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Yale Institution for Social and Policy Studies
Vol. 4 • Issue 3 • March 2016
 

Jacob HackerFrom Jacob Hacker

I am very happy to announce the publication of my new book with Paul Pierson, “American Amnesia: How the War on Government Led Us to Forget What Made America Prosper.” As the title suggests, it’s a vigorous fact-based explication of government’s essential role in our “mixed economy,” why our leaders so often denigrate that role today, and how it can be revived. (If you are interested, you can hear me talk about the book on WNPR.) Meanwhile, our graduate policy fellows are offering their own contributions to public discussion: Torey McMurdo writes a fascinating piece on America’s growing cyberlobby and the long standing feud between Silicon Valley and the federal government; and Tom Lyttelton suggests ways to close the inequality gap that is being exacerbated by educated women delaying childbirth while poorer women do not. Finally, there is still time to register for ISPS’s Center for the Study of Inequality conference on "Police Actions and Citizen Mobilization in Democratic Societies,” an all-day event on April 22.

 
  UPCOMING EVENTS
 

APR 7 @12:00 BSW
James Andreoni (San Diego)

APR 13 @12:00 CSAP
Vivekinan Ashok (Yale)

APR 14 @12:00 BSW
Judd Kessler (UPenn)

APR 20 @4:30 Bioethics
Jack Horgan (Stevens Inst.)

APR 21 @12:00 Methods
Jasjeet Sekhon (Berkeley)

APR 21 @1:30 Day of Data
Eitan Hersh (Yale)

APR 28 @12:00 CSAP
Michael Barber (BYU)

APR 28 @12:00 Methods
Maya Sen (Harvard)

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New Book: American Amnesia 

 
   

Jacob Hacker and co-author Paul Pierson's new book, “American Amnesia: How the War on Government Led Us To Forget What Made America Prosper,” has just been released by Simon and Schuster. Their book is a vigorous defense of government's essential role in advancing our health, wealth, and well-being. To get and keep prosperity, the authors argue, you need strong effective government as well as dynamic competitive markets. You need, in a phrase, a "mixed economy” in which the strong thumb of government and nimble fingers of the market each play a vital role. They show that Adam Smith and all of the leading Founders - Hamilton, Madison, even Jefferson - understood how vital effective public authority is. And they show that it was precisely because the United States created a mixed economy roughly a century ago that we escaped the widespread poverty, bad health, and limited education of our ancestors. For more on the book, see the publisher's promo video here; watch the launch of the book at New America Foundation; and read the authors' related articles here.

Lux et Data Blogging Corner

 
   

Torey McMurdo, an ISPS Graduate Policy Fellow, writes about the long standing feud between the federal government and Silicon Valley on issues such as cybercrime, cybersecurity, and the powerful cyberlobbyists, in "Hello World: The FBI, Apple, and the Emergence of America's Cyber Industrial Complex."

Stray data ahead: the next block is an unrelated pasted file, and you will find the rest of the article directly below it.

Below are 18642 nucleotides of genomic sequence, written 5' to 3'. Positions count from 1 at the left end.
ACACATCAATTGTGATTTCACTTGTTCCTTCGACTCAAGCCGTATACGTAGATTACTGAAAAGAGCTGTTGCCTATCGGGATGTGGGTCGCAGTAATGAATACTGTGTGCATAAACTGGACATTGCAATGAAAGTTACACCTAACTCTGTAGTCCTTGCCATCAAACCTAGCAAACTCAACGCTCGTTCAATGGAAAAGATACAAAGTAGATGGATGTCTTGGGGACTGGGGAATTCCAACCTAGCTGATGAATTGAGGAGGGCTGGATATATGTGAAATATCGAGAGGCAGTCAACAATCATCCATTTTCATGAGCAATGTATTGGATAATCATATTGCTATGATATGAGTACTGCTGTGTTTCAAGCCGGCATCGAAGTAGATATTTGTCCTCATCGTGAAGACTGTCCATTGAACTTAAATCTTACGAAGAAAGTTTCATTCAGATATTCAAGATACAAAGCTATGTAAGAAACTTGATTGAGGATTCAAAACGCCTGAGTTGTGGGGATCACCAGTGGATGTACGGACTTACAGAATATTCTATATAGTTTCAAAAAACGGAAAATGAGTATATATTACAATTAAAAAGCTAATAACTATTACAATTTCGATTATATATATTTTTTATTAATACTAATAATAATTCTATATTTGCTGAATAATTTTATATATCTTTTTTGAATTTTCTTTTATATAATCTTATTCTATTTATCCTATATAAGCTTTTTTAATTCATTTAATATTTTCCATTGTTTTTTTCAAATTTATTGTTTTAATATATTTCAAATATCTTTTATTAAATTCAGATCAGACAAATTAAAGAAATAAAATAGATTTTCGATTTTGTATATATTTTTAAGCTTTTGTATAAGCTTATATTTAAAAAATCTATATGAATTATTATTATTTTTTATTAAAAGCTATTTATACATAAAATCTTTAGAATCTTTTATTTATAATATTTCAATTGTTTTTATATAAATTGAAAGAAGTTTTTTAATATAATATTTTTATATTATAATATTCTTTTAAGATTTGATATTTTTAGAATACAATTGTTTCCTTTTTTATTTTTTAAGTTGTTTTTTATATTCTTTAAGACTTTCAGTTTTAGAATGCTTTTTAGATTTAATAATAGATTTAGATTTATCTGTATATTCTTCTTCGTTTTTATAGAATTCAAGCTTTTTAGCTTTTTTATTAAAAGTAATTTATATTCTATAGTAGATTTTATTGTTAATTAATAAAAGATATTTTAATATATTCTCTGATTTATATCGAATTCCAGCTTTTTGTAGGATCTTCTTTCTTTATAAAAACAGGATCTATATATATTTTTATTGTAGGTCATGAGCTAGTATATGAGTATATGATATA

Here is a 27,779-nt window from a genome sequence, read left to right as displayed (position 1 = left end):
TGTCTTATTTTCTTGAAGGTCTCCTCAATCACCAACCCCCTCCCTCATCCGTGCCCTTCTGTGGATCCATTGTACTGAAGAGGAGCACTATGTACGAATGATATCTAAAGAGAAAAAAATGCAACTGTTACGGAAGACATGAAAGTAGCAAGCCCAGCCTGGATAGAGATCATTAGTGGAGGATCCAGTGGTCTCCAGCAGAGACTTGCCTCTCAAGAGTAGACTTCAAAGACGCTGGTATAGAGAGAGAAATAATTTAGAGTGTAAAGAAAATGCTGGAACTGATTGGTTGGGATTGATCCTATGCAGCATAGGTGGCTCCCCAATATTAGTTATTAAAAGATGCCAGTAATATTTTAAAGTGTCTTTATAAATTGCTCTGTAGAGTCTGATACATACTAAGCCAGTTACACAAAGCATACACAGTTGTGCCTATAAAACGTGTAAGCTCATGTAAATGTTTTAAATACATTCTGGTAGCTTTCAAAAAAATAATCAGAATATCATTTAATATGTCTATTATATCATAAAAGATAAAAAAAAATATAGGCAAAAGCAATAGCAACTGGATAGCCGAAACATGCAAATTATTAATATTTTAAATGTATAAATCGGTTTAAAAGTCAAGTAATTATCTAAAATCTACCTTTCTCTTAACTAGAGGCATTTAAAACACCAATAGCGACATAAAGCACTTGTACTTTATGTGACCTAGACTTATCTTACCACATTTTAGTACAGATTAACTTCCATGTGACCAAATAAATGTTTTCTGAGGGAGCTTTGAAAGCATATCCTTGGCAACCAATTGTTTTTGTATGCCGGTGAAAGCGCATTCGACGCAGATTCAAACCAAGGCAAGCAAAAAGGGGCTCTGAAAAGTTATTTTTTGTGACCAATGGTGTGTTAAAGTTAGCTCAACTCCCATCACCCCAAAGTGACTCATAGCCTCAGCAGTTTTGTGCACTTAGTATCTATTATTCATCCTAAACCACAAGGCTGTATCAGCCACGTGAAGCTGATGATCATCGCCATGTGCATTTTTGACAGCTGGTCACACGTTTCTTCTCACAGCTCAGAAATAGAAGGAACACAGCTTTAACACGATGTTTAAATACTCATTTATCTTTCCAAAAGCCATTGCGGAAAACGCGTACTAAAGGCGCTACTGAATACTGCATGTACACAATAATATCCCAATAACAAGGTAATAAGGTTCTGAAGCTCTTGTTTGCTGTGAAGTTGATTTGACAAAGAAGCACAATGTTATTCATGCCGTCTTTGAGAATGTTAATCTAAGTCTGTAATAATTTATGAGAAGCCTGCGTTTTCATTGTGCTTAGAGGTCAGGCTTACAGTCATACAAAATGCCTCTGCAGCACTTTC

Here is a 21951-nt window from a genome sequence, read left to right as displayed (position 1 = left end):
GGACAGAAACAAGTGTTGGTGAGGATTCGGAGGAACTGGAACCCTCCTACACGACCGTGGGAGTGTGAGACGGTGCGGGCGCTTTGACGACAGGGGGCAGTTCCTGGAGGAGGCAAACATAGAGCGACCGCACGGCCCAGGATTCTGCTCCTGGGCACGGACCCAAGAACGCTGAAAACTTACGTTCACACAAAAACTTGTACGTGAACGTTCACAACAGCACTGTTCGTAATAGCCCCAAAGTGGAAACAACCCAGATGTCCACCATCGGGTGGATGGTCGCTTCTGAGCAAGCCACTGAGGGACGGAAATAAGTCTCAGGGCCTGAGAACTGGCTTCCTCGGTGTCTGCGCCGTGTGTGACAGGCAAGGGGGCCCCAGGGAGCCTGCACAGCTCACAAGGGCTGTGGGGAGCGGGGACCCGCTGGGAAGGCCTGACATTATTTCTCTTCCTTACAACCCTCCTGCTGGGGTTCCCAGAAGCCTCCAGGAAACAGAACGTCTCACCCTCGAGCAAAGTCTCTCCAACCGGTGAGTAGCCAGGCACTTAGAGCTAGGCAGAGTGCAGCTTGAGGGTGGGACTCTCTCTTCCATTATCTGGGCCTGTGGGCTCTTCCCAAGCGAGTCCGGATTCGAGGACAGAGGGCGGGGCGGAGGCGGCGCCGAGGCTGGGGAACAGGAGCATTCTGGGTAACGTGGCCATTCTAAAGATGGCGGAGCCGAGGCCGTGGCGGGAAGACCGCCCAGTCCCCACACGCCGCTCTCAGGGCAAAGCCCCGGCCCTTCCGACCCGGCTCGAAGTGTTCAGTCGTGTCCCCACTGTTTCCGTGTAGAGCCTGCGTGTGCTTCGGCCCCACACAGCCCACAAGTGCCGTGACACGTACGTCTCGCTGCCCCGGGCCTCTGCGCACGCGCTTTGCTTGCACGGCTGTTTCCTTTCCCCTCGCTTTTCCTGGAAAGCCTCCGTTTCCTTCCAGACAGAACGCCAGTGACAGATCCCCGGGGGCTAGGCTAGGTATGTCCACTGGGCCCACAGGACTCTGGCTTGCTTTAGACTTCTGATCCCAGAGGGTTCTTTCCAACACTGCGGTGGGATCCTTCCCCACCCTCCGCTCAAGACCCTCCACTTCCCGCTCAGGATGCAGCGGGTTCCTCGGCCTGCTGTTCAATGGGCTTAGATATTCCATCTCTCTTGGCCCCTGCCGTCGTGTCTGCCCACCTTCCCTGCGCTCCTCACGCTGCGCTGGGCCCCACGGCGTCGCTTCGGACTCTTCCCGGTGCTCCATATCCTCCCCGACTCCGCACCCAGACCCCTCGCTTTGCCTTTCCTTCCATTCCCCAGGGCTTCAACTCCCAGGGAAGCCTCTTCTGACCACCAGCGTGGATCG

Tom Lyttelton, an ISPS Graduate Policy Fellow, looks at "diverging destinies," the gap between educated women who delay childbirth and the difficulties for poorer women who do not, in "Relationships Matter for Poverty, But Not in Isolation."

I-CSI All-Day Conference on Police Actions

 
   

On April 22 an all-day conference, "Police Actions and Citizen Mobilization in Democratic Societies," will bring together a group of social science faculty and scholars of the U.S. and around the world to address these and related questions. The conference will feature a series of workshops in which scholars will present their work-in-progress organized around various themes. The central purposes of the conference are to engage in an informed discussion of topics of pressing public concern, as well as to forge a dialogue between scholars who study police violence and citizen mobilization in the United States and those who study these same issues in other countries. The workshops will be geared mainly toward faculty and graduate students at Yale, and mostly in the social sciences. Advance registration is required.

Publications, Media, and Mentions

 
   

Jacob Hacker and Paul Pierson publish an op-ed in the New York Times on "Clinton's Bold Vision, Hidden in Plain Sight," and publish a piece in The Atlantic, "The Real Cause of the Flint Crisis," and also publish an article in Foreign Affairs, "Making America Great Again: The Case for the Mixed Economy." Their new book, American Amnesia, is mentioned in Nicholas Kristof's op-ed on what a real lack of government looks like.
Vesla Weaver's research on how crime became a political issue is cited in an article in FiveThirtyEight on the evolution of law and order; and Weaver's book, "Arresting Citizenship," is included in an article in American Prospect on mass incarceration. 
Greg Huber's research from a  forthcoming paper about ex-felon voter turnout is cited in International Business TImes.
Andrew Papachristos and Michael Sierra-Arevalo's forthcoming paper on using New Haven's model of reining in gang violence is discussed in Cleveland Plain Dealer.
And Zack Cooper's research on hospital pricing rattles a response from hospital executives, in an article in the Hartford Courant.



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